At the casino, the house (almost always) wins. In the stock market, Sen. Richard Burr (R-NC) never seems to lose. That’s certainly the reputation Burr has managed to cultivate these last few weeks as his financial disclosures showed he sold off major stock positions worth up to $1.72 million just ahead of the market crash resulting from the COVID-19 coronavirus pandemic. Another of Burr’s well-timed stock trades is now drawing scrutiny. Burr sold off nearly $47,000 worth of shares in an obscure Dutch fertilizer company in 2018 — when the stock was near its five-year peak. Burr’s profitable sale came just weeks before the stock tanked and lost nearly half its value, ProPublica reported Tuesday.
The company, OCI, produces nitrogen fertilizers, methanol and other natural gas-based chemical products. It is based in the Netherlands and is not traded on any U.S. stock exchange, though it does trade on the Euronext in Amsterdam.
During a three-day period in September of 2018, Burr and his wife unloaded their entire stake in OCI, which was trading at about $28. Approximately one month after the Burrs divested from OCI, the company’s stock price began a three-month nose-dive, ending the year trading at about $17 after OCI failed to meet quarterly earnings expectations.
At least part of the underlying reason for OCI’s failure had its roots in U.S. politics, according to ProPublica.
“Investors may also have been disappointed by developments in the Trump administration’s trade policy that hurt OCI,” the report stated.
“The company had been positioned to benefit from the expected sanctions on Iranian oil and petrochemical imports. But in November 2018, the Trump administration waived some of those restrictions. The waivers undercut the company’s hopes.”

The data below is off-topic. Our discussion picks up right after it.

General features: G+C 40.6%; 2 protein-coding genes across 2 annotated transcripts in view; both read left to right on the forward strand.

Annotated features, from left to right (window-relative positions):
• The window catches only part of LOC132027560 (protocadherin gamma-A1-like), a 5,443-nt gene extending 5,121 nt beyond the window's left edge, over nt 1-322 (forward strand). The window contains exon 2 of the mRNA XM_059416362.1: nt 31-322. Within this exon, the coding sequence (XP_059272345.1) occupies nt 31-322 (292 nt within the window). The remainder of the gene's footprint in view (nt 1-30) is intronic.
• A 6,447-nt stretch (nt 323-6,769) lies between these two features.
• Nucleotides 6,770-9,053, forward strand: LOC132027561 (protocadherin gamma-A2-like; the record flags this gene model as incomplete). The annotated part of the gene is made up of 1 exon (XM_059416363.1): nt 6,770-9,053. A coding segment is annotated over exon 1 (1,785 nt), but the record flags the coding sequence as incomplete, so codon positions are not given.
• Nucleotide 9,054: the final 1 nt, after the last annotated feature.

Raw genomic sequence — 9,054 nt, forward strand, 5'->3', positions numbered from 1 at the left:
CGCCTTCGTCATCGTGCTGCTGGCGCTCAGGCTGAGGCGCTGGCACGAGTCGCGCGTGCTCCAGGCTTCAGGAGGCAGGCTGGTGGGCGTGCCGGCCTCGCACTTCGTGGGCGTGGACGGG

In his role as chairman of the Senate Intelligence Committee, Burr has at least some oversight over matters concerning Iran and sanctions policy, though ProPublica did not find any direct evidence that Burr had advance knowledge of the Trump administration’s planned sanction waivers.
“By selling when they did, the Burrs avoided a decline in share price that the company has yet to recover from,” the report continued.
“The stock traded at 29 euros a share on Sept. 5, near the high point for the last four years, and fell 42% by the end of that year. OCI’s stock is now selling at about a third of its value compared with when Burr first invested.”
Federal authorities are already looking into whether Burr and a handful of other lawmakers unloaded stock ahead of the COVID-19 pandemic-related market crash based on non-public information obtained through their elected positions.
[image via YouTube screengrab]
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